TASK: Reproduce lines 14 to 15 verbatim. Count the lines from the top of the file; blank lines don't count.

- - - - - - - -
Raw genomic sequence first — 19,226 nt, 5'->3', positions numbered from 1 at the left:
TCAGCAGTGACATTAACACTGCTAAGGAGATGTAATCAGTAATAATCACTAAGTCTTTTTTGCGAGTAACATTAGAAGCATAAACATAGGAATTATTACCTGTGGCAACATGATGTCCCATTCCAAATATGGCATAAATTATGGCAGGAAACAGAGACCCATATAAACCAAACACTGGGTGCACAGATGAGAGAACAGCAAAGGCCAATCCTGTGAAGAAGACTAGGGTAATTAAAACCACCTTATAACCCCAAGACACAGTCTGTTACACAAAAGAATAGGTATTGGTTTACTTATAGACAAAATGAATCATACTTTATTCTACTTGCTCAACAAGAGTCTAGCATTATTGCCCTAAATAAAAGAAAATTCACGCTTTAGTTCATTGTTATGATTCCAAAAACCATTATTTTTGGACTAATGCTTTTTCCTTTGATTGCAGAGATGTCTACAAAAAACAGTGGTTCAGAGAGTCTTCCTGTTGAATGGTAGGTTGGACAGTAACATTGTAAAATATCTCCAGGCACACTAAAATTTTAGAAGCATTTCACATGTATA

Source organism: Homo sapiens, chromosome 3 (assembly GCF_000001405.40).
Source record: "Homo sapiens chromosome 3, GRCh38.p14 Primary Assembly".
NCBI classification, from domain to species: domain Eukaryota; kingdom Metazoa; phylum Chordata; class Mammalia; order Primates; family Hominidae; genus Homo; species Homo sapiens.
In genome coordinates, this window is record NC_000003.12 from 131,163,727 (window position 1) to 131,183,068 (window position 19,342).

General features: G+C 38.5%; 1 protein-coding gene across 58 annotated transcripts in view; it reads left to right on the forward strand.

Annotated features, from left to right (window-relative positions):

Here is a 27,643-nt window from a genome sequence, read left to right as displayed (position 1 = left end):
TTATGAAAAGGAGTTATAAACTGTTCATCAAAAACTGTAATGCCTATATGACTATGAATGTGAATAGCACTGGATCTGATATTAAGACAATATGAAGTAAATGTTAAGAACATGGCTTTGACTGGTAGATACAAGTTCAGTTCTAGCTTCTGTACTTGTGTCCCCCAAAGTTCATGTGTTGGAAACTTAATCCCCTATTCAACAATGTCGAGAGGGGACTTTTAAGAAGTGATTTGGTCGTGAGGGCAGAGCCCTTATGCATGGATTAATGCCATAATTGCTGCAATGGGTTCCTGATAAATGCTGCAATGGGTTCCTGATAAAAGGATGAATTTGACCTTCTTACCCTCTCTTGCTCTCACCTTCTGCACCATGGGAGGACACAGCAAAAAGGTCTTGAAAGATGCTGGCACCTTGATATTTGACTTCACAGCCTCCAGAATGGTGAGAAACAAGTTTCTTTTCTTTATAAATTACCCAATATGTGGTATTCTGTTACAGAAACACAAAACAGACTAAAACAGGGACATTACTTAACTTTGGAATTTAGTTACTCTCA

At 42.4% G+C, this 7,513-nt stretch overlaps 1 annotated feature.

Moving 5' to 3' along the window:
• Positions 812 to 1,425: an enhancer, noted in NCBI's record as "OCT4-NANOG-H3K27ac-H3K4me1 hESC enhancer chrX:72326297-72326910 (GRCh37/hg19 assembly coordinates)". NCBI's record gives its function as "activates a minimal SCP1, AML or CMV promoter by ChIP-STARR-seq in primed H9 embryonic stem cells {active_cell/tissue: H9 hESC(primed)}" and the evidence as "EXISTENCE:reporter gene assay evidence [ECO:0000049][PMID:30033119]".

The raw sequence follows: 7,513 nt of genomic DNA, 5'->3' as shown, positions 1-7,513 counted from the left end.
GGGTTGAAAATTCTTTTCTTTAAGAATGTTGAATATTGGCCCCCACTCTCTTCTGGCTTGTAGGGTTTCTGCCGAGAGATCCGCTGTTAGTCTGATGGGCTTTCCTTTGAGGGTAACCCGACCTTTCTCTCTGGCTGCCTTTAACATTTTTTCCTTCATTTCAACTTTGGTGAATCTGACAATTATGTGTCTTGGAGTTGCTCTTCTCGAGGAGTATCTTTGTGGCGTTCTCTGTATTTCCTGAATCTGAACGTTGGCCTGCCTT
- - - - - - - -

The raw sequence follows: 7,513 nt of genomic DNA, 5'->3' as shown, positions 1-7,513 counted from the left end.
GGGTTGAAAATTCTTTTCTTTAAGAATGTTGAATATTGGCCCCCACTCTCTTCTGGCTTGTAGGGTTTCTGCCGAGAGATCCGCTGTTAGTCTGATGGGCTTTCCTTTGAGGGTAACCCGACCTTTCTCTCTGGCTGCCTTTAACATTTTTTCCTTCATTTCAACTTTGGTGAATCTGACAATTATGTGTCTTGGAGTTGCTCTTCTCGAGGAGTATCTTTGTGGCGTTCTCTGTATTTCCTGAATCTGAACGTTGGCCTGCCTT